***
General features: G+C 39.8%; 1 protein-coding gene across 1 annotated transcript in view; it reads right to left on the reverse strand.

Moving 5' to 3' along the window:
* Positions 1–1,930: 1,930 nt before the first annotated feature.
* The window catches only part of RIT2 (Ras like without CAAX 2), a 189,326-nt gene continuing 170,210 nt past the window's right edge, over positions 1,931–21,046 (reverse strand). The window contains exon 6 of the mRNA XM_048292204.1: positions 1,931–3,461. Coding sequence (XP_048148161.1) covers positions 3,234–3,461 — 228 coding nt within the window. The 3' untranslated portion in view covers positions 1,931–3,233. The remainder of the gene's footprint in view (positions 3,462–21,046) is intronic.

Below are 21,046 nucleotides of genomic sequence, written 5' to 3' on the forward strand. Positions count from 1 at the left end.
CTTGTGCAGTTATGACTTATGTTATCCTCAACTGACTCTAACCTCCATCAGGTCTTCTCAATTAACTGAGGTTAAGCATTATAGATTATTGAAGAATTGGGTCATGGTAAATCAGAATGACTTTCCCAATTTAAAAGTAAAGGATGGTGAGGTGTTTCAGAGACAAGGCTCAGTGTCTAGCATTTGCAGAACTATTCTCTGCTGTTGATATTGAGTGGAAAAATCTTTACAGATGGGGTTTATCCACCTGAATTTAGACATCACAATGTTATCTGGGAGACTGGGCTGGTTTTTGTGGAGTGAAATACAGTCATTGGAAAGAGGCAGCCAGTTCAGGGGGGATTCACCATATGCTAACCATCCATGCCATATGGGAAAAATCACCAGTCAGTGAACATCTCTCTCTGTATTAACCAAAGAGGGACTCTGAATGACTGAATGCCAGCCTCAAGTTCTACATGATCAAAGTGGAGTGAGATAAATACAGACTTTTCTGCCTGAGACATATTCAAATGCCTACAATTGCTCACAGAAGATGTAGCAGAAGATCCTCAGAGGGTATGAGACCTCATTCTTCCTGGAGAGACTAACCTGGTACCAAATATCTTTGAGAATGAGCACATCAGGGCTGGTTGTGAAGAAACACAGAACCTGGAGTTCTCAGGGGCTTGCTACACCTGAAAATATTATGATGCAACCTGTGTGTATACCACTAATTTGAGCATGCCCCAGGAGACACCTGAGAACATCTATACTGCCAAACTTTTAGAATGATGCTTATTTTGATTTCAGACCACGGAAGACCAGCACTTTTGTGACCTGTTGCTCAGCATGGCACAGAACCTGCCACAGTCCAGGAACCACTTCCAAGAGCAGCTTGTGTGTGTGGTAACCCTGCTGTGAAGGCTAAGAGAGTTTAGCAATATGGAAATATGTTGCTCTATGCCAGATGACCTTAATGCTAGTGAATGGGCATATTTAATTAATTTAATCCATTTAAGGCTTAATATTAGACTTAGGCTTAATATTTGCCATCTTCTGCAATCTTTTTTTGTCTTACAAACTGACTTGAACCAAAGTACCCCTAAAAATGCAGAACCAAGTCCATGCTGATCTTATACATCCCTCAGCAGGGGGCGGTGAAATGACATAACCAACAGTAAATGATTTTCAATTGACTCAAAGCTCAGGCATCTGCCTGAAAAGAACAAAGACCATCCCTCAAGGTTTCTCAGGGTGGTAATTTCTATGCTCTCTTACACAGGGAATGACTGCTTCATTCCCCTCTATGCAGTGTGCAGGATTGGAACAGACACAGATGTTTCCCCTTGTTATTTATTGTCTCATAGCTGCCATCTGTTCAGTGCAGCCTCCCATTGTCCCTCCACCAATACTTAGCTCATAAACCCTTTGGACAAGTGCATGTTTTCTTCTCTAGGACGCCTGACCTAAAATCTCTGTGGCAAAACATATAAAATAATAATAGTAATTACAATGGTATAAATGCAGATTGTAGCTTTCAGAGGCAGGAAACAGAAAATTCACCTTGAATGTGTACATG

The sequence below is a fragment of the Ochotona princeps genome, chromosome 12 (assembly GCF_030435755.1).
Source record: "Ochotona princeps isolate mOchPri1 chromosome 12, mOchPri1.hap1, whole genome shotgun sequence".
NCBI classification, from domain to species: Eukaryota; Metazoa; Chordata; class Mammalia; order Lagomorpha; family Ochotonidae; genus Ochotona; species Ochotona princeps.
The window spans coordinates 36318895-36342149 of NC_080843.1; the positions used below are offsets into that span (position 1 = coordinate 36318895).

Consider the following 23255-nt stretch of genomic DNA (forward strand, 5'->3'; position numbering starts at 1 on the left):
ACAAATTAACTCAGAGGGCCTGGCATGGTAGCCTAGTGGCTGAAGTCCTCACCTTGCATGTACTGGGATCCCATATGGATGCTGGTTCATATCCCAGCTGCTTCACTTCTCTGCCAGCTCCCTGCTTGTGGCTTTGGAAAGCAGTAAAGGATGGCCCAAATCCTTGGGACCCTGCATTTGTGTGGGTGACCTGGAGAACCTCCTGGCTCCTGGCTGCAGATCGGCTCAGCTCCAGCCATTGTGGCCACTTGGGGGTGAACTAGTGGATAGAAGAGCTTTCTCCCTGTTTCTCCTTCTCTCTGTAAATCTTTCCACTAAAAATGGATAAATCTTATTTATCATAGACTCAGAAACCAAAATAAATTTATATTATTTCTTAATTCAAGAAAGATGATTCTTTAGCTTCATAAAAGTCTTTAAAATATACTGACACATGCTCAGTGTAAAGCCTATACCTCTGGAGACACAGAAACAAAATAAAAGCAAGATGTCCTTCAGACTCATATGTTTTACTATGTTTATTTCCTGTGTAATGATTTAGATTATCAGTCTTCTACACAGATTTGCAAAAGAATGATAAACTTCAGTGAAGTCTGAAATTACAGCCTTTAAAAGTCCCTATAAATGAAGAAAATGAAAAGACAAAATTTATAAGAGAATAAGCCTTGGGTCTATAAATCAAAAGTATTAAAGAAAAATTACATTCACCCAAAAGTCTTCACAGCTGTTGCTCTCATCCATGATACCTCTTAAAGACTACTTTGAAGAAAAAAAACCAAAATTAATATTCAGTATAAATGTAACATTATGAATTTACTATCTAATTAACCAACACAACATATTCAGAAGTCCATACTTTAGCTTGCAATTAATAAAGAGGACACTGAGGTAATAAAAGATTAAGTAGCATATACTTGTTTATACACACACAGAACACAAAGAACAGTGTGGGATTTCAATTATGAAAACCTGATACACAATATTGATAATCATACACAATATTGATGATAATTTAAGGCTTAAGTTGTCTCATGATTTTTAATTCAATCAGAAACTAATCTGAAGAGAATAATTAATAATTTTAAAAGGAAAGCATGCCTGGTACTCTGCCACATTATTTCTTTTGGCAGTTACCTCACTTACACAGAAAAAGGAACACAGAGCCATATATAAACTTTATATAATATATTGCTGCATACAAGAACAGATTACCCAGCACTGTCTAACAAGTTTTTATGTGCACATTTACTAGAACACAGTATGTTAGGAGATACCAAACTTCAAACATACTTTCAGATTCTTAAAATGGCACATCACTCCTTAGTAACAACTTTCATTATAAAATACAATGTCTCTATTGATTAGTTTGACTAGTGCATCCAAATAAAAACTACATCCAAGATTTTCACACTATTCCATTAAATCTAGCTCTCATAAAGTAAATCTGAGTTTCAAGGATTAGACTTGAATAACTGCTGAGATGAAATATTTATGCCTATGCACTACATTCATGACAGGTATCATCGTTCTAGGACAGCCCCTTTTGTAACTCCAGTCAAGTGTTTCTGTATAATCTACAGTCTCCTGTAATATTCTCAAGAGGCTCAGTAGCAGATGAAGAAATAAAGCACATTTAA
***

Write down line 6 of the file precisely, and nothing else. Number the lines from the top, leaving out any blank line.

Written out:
CTTGTGCAGTTATGACTTATGTTATCCTCAACTGACTCTAACCTCCATCAGGTCTTCTCAATTAACTGAGGTTAAGCATTATAGATTATTGAAGAATTGGGTCATGGTAAATCAGAATGACTTTCCCAATTTAAAAGTAAAGGATGGTGAGGTGTTTCAGAGACAAGGCTCAGTGTCTAGCATTTGCAGAACTATTCTCTGCTGTTGATATTGAGTGGAAAAATCTTTACAGATGGGGTTTATCCACCTGAATTTAGACATCACAATGTTATCTGGGAGACTGGGCTGGTTTTTGTGGAGTGAAATACAGTCATTGGAAAGAGGCAGCCAGTTCAGGGGGGATTCACCATATGCTAACCATCCATGCCATATGGGAAAAATCACCAGTCAGTGAACATCTCTCTCTGTATTAACCAAAGAGGGACTCTGAATGACTGAATGCCAGCCTCAAGTTCTACATGATCAAAGTGGAGTGAGATAAATACAGACTTTTCTGCCTGAGACATATTCAAATGCCTACAATTGCTCACAGAAGATGTAGCAGAAGATCCTCAGAGGGTATGAGACCTCATTCTTCCTGGAGAGACTAACCTGGTACCAAATATCTTTGAGAATGAGCACATCAGGGCTGGTTGTGAAGAAACACAGAACCTGGAGTTCTCAGGGGCTTGCTACACCTGAAAATATTATGATGCAACCTGTGTGTATACCACTAATTTGAGCATGCCCCAGGAGACACCTGAGAACATCTATACTGCCAAACTTTTAGAATGATGCTTATTTTGATTTCAGACCACGGAAGACCAGCACTTTTGTGACCTGTTGCTCAGCATGGCACAGAACCTGCCACAGTCCAGGAACCACTTCCAAGAGCAGCTTGTGTGTGTGGTAACCCTGCTGTGAAGGCTAAGAGAGTTTAGCAATATGGAAATATGTTGCTCTATGCCAGATGACCTTAATGCTAGTGAATGGGCATATTTAATTAATTTAATCCATTTAAGGCTTAATATTAGACTTAGGCTTAATATTTGCCATCTTCTGCAATCTTTTTTTGTCTTACAAACTGACTTGAACCAAAGTACCCCTAAAAATGCAGAACCAAGTCCATGCTGATCTTATACATCCCTCAGCAGGGGGCGGTGAAATGACATAACCAACAGTAAATGATTTTCAATTGACTCAAAGCTCAGGCATCTGCCTGAAAAGAACAAAGACCATCCCTCAAGGTTTCTCAGGGTGGTAATTTCTATGCTCTCTTACACAGGGAATGACTGCTTCATTCCCCTCTATGCAGTGTGCAGGATTGGAACAGACACAGATGTTTCCCCTTGTTATTTATTGTCTCATAGCTGCCATCTGTTCAGTGCAGCCTCCCATTGTCCCTCCACCAATACTTAGCTCATAAACCCTTTGGACAAGTGCATGTTTTCTTCTCTAGGACGCCTGACCTAAAATCTCTGTGGCAAAACATATAAAATAATAATAGTAATTACAATGGTATAAATGCAGATTGTAGCTTTCAGAGGCAGGAAACAGAAAATTCACCTTGAATGTGTACATG